Last week on April 30, Akamai Technologies, Inc. (NASDAQ: AKAM) reported its first quarter results that beat profit estimates but missed revenue estimates by a million. Its shares were up 1.5%, or 55 cents, to $36.32 in after-hours trading. An earlier post profiling the company as part of the online video beneficiaries is available here.
Revenue grew 34% y-o-y and 2% q-o-q to $187 million. GAAP net income was $36.9 million, or $0.20 per diluted share, a whopping 92% y-o-y increase. Normalized net income was $75.6 million, or $0.41 per normalized diluted share, a 49% y-o-y increase and consistent with Q4 performance. Analysts estimated revenue of $188 million and earnings of $0.39 per share.
GAAP gross profit margin was 72%, down 0.5 a point from Q4 and 3 points from Q1 2007. The pricing pressure due to Level 3’s price cuts is the reason for the downward trend of the gross profit margins but the decline has moderated. Last quarter, it reported that 2007 gross margin was down 4 points y-o-y to 74%.
Revenue from outside the United States accounted for 25% of the revenue. In 2007, international revenue accounted for 23% of the revenue and Akamai expects this to be between 20 and 25% in 2008.
With its increasing focus on enterprise customers, average revenue per customer increased 21% y-o-y to $23,200 in the quarter. Its customers under long-term contracts increased by 27 in the quarter and 8% y-o-y to 2,672. Its net adds aren’t exactly increasing quarter by quarter and its churn is in the range of 3.5 -4%.
Based on its reasonably strong performance despite recession anxiety in the market, Akamai raised its normalized EPS guidance for 2008 from $1.65 to $1.70. It now expects normalized EPS for 2008 to be between $1.68 and $1.71 or normalized net income growth of 29% to 32%.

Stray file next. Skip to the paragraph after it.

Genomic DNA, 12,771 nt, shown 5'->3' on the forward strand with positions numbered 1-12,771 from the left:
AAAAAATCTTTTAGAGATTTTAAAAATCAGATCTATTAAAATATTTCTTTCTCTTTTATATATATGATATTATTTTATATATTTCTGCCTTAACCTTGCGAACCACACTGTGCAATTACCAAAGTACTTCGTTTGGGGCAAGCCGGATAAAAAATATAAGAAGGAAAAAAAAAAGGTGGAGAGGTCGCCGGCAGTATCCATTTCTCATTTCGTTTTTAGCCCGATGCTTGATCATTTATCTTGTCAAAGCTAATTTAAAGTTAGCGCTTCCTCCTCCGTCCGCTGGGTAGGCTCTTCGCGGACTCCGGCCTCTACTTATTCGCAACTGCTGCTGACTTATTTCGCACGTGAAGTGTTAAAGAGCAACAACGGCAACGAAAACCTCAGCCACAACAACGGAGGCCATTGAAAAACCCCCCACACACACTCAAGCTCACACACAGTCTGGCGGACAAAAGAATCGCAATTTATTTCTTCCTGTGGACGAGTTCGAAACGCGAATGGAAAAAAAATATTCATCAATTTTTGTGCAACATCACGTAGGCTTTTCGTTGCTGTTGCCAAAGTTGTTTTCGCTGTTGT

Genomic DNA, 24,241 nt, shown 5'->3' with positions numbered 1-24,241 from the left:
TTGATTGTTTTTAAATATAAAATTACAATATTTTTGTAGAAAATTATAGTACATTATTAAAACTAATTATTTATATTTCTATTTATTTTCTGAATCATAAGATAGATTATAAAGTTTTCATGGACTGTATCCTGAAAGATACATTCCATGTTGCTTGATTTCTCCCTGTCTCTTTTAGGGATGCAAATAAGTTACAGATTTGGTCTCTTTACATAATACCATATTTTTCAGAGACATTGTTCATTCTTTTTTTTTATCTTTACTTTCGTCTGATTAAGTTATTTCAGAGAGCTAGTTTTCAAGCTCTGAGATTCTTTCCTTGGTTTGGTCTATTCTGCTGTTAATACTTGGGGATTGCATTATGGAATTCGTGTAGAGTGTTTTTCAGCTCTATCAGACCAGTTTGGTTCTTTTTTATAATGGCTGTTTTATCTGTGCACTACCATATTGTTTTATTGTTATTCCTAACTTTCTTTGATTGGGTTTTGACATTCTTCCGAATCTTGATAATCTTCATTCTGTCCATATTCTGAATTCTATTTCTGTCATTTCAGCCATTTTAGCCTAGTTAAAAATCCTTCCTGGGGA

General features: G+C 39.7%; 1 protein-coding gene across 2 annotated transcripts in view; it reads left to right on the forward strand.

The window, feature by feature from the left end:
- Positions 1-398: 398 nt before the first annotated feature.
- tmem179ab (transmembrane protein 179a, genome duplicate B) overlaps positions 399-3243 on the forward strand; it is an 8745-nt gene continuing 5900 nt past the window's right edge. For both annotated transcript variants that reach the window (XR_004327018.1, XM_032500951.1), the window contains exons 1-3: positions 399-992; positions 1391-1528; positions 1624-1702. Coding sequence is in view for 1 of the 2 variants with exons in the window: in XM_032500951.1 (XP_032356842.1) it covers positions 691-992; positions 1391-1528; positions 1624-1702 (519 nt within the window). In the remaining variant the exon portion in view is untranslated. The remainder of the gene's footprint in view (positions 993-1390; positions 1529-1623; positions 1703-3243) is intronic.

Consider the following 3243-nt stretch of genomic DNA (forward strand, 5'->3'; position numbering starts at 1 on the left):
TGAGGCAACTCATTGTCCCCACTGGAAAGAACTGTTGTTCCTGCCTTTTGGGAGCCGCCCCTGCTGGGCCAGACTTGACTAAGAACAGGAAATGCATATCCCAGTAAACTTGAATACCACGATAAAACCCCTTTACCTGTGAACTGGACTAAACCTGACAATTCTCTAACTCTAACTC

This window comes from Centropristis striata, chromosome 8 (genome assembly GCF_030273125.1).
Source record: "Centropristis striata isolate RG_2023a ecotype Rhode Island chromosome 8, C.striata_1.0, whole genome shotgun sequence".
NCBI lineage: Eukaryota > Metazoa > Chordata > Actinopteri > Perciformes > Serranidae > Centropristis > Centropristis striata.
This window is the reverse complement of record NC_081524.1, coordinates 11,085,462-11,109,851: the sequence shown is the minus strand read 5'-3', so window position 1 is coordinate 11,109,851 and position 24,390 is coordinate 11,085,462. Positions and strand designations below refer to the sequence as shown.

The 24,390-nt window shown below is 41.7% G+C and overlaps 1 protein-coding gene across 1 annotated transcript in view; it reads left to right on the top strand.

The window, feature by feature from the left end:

For Q2, it expects revenue in the range of $194 million to $199 million. Normalized EPS is expected in the range of $0.41 to $0.42.
In February, a jury ruled that its competitor Limelight Networks, Inc. is infringing all four of the claims that Akamai had asserted in its Internet content delivery patent. Akamai was awarded $45,526,946 in damages, plus interest.
Though the stock is picking up well from its 52-week low of $25.06, it is still not where it deserves to be. It is currently trading around $35 with a market cap of around $5.9 billion. This morning, following Microsoft’s withdrawal of its bid for Yahoo, Akamai is trading at $35.10, unaffected by the speculative forces driving the market.
Its been 10 years since Akamai was founded by Tom Leighton and Danny Lewin. Read my interview with Dr. Leighton available here. Danny Lewin died in a plain crash on 9/11.